3. A skilled statesman would have been able to make a case for more of Punjab going to India based on factors aside from population. Anyone who follows principles of Sikhi would understand that committing violent acts against innocent, defenseless people is shameful. What is the purpose of slaughtering Muslims who are ON A TRAIN HEADED TOWARDS PAKISTAN? They were already leaving.
  4. The alternative would not have been to stay in Pakistan. The alternative would have been to have skillful, thoughtful, capable leaders who cold have preserved a larger chunk of Punjab to stay in India. The Sikhs did not have statesmen of the same caliber as Jinnah and Nehru. I already recognized that the Muslims in East Punjab had to be driven out somehow. There was no need to massacre Muslims who were ALREADY trying to leave, there was no need to kill children, and there was no need to rape women. It is extremely shameful that Sikhs committed such crimes.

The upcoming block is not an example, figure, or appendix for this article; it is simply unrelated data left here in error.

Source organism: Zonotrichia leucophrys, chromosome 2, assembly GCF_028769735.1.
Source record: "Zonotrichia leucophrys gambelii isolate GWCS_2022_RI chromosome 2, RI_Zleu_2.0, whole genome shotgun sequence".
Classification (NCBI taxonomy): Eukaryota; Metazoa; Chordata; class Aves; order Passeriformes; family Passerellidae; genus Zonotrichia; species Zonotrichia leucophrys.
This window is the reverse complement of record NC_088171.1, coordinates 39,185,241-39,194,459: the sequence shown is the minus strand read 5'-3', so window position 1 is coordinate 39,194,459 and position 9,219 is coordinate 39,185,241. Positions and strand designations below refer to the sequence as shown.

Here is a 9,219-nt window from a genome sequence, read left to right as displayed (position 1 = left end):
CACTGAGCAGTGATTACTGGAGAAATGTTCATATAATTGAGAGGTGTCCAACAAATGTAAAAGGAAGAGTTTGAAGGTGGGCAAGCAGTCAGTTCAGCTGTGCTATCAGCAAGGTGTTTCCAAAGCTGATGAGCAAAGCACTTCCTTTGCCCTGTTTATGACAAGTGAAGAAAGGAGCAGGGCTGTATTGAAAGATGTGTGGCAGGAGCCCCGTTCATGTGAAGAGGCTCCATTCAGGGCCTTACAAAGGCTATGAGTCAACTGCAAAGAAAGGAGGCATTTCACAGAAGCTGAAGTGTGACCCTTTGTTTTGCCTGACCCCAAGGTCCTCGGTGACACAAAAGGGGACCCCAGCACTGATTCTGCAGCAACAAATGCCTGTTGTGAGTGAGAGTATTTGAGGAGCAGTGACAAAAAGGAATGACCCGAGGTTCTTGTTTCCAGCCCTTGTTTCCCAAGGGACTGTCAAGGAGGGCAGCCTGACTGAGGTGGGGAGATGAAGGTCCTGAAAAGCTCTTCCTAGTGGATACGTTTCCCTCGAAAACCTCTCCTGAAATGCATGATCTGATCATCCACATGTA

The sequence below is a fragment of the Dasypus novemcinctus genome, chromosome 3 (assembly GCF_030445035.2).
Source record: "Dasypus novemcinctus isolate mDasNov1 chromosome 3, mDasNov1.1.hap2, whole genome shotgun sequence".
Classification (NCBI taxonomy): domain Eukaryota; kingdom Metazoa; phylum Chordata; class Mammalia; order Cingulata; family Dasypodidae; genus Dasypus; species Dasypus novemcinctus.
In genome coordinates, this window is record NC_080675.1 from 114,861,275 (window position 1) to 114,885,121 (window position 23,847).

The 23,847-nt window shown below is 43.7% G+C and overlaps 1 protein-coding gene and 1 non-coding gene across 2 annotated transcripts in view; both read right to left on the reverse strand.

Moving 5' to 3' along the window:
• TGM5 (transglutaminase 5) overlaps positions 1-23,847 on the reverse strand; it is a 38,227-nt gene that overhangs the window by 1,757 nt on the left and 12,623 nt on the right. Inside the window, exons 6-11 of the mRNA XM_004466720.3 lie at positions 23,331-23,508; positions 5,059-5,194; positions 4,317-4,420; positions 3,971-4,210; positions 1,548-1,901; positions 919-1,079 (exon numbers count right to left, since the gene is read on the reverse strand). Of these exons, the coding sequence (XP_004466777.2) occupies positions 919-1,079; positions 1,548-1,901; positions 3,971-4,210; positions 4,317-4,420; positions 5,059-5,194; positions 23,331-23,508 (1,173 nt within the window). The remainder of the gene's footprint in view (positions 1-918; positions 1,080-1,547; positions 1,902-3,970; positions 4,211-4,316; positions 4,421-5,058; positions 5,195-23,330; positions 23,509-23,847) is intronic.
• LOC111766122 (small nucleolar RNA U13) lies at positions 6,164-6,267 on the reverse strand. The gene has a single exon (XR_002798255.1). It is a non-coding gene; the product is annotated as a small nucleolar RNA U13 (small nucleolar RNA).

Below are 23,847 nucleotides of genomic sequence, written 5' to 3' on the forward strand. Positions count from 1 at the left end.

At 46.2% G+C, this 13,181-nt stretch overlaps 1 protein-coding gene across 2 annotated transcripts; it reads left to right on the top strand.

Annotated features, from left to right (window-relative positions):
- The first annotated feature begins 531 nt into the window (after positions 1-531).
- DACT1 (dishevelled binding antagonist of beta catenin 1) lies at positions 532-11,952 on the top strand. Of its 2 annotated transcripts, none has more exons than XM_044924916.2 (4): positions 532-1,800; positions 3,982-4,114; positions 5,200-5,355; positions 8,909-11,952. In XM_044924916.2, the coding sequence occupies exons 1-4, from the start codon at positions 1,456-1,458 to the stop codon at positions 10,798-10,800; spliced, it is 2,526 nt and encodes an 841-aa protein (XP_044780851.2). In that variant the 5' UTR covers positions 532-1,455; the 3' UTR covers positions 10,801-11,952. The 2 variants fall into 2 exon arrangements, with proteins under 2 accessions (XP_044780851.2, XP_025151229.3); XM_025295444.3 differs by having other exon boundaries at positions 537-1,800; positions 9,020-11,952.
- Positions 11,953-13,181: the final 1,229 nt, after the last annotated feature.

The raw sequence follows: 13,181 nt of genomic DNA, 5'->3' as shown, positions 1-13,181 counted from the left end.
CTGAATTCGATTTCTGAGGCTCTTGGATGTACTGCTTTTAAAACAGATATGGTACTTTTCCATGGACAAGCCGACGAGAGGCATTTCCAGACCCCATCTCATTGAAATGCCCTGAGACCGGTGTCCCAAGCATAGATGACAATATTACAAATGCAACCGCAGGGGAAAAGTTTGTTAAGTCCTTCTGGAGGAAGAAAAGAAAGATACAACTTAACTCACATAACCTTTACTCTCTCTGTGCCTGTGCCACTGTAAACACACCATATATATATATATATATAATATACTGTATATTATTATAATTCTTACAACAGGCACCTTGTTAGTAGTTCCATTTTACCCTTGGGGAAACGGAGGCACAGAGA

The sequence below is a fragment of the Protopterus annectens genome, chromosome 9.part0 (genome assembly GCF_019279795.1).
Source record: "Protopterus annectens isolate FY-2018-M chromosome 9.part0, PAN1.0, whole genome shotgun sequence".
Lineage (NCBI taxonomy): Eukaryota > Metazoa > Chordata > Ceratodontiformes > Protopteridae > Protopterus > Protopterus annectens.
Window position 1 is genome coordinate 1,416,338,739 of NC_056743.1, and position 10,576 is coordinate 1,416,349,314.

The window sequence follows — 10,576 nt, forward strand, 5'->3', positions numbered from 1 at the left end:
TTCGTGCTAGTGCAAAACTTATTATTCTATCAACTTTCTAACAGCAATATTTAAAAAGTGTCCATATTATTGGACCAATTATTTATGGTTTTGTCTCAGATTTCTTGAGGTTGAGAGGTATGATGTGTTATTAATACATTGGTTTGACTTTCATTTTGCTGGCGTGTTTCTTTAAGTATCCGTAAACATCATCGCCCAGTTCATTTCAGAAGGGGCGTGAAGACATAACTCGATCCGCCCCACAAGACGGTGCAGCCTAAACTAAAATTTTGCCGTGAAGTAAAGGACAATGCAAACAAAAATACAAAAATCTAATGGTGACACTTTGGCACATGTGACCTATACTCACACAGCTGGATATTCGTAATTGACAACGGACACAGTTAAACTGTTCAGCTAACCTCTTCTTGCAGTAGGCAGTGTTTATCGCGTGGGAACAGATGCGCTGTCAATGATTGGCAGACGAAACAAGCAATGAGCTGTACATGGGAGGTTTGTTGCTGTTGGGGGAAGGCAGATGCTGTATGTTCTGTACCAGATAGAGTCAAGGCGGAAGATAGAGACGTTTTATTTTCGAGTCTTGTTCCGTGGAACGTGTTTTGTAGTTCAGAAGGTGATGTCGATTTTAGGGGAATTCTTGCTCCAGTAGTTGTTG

5. "Successful"? I don't think that is the right word to describe a sad episode in which: - A large proportion Sikhs were displaced - Sikhs went from a wealthy substantial minority who were major players in a massive province to a less wealthy barely-majority in a tiny, truncated state - The Sikh community ended up completely separated from many important historical sites and Gurdwaras I also don't think "outsavaging" Muslims is something to be celebrated. Forcing people to leave when your people on the other side the border have been forced to leave is one thing. It can be justified in some sense as an exchange of population/property that was forced on us and was the only viable option. Coldly murdering people who were ALREADY leaving to Pakistan, killing children, raping women, etc. That is extremely shameful, plain and simple.